While all the talk about poor gut health may seem a little scary, there is good news! There are plenty of simple steps you can take to promote a healthy gut, restore balance to your microbiome, and ultimately support the management of your PCOS. Here are some tips to start with:

  1. Consume more fiber. The human body can’t digest fiber, but rather it passes through the digestive system, carrying with it harmful bacteria and cholesterol for elimination. Consuming fiber can be beneficial for gut health as it can ferment into short-chain fatty acids, promoting the growth of beneficial microbes and reducing inflammation. By including fiber in your diet, you can support the growth of healthy gut microbes and improve your overall health!
  2. Add more probiotics to your diet. Probiotics are "friendly bacteria" that can assist in restoring balance and maintaining a healthy gut microbiome, thereby preventing or addressing dysbiosis. Additionally, probiotics aid in proper digestion and nutrient absorption, boost the immune system, and potentially reduce inflammation in the digestive tract. You can find probiotics from natural food sources, such as yogurt with live and active cultures, kefir, kombucha, as well as a variety of fermented vegetables like kimchi, miso, pickles, and sauerkraut.
  3. Add more prebiotics to your diet. Prebiotics are foods that feed these beneficial bacteria. These special types of fiber are not easily broken down by digestive enzymes and pass through the small intestine to reach the colon, where they help to stimulate the growth and activity of beneficial gut bacteria. Garlic, onion, asparagus, artichokes, under-ripe bananas, and apples are all great sources of prebiotics. For optimal gut health, it's recommended to incorporate a combination of prebiotics and probiotics into your daily diet.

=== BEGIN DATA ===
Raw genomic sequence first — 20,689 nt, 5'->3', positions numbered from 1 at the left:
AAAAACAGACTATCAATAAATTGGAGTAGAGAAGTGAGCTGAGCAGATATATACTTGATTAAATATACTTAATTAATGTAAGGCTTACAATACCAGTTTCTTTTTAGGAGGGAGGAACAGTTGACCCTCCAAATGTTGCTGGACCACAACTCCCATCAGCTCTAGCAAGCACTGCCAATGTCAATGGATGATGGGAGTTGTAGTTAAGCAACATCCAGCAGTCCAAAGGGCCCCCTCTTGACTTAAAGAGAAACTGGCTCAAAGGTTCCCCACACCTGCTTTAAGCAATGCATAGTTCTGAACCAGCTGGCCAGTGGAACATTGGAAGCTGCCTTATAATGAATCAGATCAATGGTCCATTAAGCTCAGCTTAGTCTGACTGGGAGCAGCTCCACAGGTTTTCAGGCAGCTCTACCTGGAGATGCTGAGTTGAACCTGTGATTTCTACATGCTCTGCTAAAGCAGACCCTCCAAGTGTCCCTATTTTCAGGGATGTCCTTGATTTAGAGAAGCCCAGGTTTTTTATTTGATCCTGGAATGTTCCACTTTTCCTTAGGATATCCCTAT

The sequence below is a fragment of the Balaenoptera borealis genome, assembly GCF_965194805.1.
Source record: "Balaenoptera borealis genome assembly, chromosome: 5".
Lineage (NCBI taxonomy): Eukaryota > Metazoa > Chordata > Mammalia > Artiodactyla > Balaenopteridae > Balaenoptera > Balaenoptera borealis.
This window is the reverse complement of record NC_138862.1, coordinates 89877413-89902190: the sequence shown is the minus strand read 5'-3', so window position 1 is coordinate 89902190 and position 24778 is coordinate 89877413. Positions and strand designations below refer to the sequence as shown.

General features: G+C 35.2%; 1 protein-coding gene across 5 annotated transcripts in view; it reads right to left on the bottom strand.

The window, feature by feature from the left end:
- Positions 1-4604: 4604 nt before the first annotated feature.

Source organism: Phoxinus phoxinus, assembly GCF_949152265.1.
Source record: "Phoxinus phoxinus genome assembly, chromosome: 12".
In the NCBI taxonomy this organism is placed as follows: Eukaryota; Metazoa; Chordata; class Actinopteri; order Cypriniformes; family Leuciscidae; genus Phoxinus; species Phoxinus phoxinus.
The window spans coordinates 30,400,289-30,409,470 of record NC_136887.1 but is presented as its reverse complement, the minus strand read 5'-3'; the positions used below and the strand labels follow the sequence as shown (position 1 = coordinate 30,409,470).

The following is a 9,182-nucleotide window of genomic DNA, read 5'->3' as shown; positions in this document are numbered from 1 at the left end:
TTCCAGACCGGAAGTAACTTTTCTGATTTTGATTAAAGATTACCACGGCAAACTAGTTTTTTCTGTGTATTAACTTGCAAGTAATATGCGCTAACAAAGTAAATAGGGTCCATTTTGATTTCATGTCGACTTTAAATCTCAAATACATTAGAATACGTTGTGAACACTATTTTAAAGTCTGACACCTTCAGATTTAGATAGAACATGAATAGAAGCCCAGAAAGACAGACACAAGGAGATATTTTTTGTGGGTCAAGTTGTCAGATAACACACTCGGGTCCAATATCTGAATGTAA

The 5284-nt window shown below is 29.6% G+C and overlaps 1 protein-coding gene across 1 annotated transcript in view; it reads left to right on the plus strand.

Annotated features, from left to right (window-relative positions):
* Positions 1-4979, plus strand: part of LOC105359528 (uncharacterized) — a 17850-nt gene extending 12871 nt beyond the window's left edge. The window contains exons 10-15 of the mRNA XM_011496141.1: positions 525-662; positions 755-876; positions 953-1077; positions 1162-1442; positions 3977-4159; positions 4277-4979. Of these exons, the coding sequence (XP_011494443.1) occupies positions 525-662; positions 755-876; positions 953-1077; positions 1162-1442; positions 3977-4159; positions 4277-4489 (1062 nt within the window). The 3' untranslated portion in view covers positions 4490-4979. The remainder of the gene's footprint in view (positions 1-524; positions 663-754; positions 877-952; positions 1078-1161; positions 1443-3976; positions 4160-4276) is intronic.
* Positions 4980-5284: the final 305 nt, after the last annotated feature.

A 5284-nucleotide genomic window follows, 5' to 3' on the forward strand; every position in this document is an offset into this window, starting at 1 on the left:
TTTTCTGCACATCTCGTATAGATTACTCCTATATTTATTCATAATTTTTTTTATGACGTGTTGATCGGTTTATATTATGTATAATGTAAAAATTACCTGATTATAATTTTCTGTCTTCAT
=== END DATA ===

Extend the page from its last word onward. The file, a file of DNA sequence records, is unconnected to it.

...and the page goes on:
4. Reduce inflammatory foods. Certain foods can increase inflammation in the body and worsen gut health, including processed foods, refined sugar, and saturated fats. Try to limit or avoid these foods as much as possible.
  5. Choose anti-inflammatory foods instead. Since PCOS is linked to chronic low-grade inflammation, incorporating foods that help reduce inflammation into your diet can be beneficial. Some examples of anti-inflammatory foods include turmeric, berries, green tea, red grapes, tomatoes, and cruciferous veggies like broccoli, cauliflower, and brussels sprouts. Fatty fish such as salmon, sardines, and tuna are also a great source of omega-3 fatty acids, which can help reduce inflammation as well.

Bottom Line: The gut microbiome plays a crucial role in the development and management of PCOS. By taking steps to support our gut health through diet and lifestyle changes, we can take an active role in managing our symptoms and improving our overall health and well-being. Remember, you are not alone, and if you need extra support, apply to work with me here


  1. Rizk, M. G. (2020, November 16). Intersection of Polycystic Ovary Syndrome and the Gut Microbiome.
  2. Torres, P. J., Siakowska, M., Banaszewska, B., Pawelczyk, L., Duleba, A. J., Kelley, S. T., & Thackray, V. G. (2018). Gut microbial diversity in women with polycystic ovary syndrome correlates with hyperandrogenism. The Journal of Clinical Endocrinology and Metabolism, 103(4), 1502–1511.